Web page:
2017 Arthur Ellis Award, Best Novel — Shortlisted
Saddlebag preacher Thaddeus Lewis uncovers murder and conspiracy in Northumberland County.
A body is discovered on an isolated island in Rice Lake. Saddlebag preacher Thaddeus Lewis is sent on a desperate hunt for the truth when a woman for whom he feels a guilty attraction stands accused of the murder. Meanwhile, railway mania grips the county: everyone expects to get rich off the Cobourg–Peterborough rail line — some at the expense of others.
Aided by his fifteen-year-old granddaughter and a charming but inexperienced lawyer, Thaddeus defends the woman while privately questioning his motives for doing so. With little hard evidence to go on, the courtroom battle to prove the woman’s innocence seems doomed — until a startling discovery gives the case a fighting chance. But the trio’s digging uncovers a conspiracy that could threaten the future of the entire district. With the fortunes of the county, and his own future, on the line, Thaddeus struggles against shady characters and his own conscience to solve the crime.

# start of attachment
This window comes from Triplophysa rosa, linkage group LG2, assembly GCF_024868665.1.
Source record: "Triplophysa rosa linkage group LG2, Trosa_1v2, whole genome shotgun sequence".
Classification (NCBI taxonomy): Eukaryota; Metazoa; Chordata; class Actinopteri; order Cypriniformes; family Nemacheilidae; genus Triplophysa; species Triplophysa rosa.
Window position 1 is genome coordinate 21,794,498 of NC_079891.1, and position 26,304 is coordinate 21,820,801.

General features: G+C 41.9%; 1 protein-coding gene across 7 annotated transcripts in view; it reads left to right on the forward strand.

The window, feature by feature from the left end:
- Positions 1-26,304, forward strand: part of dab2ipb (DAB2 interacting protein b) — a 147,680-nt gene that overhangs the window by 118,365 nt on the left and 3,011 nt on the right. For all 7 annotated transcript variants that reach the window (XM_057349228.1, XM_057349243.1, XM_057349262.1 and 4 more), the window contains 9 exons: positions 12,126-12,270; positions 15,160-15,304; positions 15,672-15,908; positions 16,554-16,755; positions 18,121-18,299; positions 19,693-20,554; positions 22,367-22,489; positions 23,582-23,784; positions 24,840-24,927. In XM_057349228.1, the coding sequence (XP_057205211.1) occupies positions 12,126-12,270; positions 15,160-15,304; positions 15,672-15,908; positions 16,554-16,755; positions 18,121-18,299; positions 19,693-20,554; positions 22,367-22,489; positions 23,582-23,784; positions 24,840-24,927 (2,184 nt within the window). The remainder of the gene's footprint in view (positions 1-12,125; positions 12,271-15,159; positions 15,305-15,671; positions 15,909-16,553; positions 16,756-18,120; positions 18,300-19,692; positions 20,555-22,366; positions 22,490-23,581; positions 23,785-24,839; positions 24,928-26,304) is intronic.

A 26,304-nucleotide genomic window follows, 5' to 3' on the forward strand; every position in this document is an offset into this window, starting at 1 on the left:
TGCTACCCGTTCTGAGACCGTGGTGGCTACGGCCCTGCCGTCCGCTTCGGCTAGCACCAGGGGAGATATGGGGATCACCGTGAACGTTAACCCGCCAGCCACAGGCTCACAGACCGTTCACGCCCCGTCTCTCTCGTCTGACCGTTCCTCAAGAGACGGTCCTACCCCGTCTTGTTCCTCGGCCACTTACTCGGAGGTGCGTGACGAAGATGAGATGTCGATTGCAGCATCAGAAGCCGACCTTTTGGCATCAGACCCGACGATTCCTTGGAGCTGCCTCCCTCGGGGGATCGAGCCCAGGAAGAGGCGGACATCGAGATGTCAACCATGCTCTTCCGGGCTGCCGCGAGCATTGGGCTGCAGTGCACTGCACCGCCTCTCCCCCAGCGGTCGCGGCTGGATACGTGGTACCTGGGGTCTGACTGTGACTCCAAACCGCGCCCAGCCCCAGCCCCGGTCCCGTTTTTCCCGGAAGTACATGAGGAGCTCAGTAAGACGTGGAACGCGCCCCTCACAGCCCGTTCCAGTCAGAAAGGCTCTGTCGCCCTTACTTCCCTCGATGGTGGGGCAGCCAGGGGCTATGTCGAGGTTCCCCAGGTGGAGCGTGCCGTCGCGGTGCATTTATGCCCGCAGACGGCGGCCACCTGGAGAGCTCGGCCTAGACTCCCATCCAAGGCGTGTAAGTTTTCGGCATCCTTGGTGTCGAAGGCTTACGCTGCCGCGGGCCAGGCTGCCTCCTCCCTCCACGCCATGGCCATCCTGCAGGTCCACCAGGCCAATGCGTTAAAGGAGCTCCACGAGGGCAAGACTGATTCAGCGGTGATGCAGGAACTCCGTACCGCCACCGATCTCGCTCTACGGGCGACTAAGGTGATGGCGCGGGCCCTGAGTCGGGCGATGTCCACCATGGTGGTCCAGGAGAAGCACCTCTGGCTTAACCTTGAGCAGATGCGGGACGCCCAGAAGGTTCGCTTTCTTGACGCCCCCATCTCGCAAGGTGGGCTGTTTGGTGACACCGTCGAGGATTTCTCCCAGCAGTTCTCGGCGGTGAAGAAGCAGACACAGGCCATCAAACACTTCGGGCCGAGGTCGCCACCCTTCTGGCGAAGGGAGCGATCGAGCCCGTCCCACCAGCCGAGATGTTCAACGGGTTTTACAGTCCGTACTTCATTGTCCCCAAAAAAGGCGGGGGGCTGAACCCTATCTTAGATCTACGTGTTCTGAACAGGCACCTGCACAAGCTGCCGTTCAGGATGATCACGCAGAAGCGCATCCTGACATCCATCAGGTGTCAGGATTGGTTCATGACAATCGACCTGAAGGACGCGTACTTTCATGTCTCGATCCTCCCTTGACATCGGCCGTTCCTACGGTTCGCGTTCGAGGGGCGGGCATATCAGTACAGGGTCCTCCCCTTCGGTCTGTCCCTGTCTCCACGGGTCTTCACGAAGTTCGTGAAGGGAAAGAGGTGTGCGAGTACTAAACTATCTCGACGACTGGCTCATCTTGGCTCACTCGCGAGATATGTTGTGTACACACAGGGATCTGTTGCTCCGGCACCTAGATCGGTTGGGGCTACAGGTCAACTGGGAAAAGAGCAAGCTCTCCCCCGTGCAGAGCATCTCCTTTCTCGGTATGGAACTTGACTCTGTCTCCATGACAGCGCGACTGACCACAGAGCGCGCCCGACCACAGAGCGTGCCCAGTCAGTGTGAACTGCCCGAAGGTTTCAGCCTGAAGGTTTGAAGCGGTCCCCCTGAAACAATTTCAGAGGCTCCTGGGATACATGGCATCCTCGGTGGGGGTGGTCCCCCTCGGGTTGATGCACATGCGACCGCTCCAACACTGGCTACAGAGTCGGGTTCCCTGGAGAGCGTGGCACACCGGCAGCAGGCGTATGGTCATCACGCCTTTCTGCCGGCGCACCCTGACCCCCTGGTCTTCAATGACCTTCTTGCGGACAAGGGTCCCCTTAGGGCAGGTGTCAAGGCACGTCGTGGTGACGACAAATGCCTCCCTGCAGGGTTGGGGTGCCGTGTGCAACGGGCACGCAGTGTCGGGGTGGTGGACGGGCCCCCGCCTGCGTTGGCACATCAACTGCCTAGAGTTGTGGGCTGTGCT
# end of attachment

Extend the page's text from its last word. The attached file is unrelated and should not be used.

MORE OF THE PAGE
Janet Kellough is a professional storyteller who has written and appeared in numerous stage productions featuring a fusion of spoken word and music. Her previous books in the Thaddeus Lewis series are On the Head of a Pin, Sowing Poison, 47 Sorrows, and The Burying Ground. Janet lives in Prince Edward County, Ontario.
Great evocation of the era, excellent historical research and Thaddeus and Martha are two to watch.
An appealing look at life in mid-1800s Canada, full of historical detail, engaging characters, and a murder investigation that takes many surprising twists and turns before it can be solved.
So this is your beach read. Take it to the shore, to the mountains, to the river, or even your own backyard, but don’t cheat yourself by passing it by.
A strong, page-turning partnership between history and mystery … Wishful Seeing is storytelling set apart from the usual mystery.
The stories themselves would be entirely at home in contemporary-set mystery novels, which makes the series perfect for readers of historical mysteries and for those who are simply looking for a good yarn, regardless of when it’s set.
Kellough smartly brings all her trails of intrigue and misunderstanding to a fine finish, so that an effort that on its face has the hallmarks of the worthy but tedious winds up being suspenseful, complex, satisfying — and entertainingly instructive, as well.